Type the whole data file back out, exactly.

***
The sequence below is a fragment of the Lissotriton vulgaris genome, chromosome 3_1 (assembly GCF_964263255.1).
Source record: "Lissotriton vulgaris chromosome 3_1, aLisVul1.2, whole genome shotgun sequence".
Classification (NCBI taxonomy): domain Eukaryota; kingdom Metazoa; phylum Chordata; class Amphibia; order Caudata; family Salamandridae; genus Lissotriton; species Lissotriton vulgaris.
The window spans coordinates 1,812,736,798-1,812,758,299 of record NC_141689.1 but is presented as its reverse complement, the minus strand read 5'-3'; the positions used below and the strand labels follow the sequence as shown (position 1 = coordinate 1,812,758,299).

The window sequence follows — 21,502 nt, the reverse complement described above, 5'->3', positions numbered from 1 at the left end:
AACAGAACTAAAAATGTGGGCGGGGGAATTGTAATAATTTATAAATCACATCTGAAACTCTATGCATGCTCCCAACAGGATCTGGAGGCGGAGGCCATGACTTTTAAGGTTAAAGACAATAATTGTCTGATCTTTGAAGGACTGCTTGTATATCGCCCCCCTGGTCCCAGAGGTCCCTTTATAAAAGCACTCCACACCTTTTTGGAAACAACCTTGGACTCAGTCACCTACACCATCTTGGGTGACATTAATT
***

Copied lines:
The sequence below is a fragment of the Lissotriton vulgaris genome, chromosome 3_1 (assembly GCF_964263255.1).
Source record: "Lissotriton vulgaris chromosome 3_1, aLisVul1.2, whole genome shotgun sequence".
Classification (NCBI taxonomy): domain Eukaryota; kingdom Metazoa; phylum Chordata; class Amphibia; order Caudata; family Salamandridae; genus Lissotriton; species Lissotriton vulgaris.
The window spans coordinates 1,812,736,798-1,812,758,299 of record NC_141689.1 but is presented as its reverse complement, the minus strand read 5'-3'; the positions used below and the strand labels follow the sequence as shown (position 1 = coordinate 1,812,758,299).

The window sequence follows — 21,502 nt, the reverse complement described above, 5'->3', positions numbered from 1 at the left end:
AACAGAACTAAAAATGTGGGCGGGGGAATTGTAATAATTTATAAATCACATCTGAAACTCTATGCATGCTCCCAACAGGATCTGGAGGCGGAGGCCATGACTTTTAAGGTTAAAGACAATAATTGTCTGATCTTTGAAGGACTGCTTGTATATCGCCCCCCTGGTCCCAGAGGTCCCTTTATAAAAGCACTCCACACCTTTTTGGAAACAACCTTGGACTCAGTCACCTACACCATCTTGGGTGACATTAATT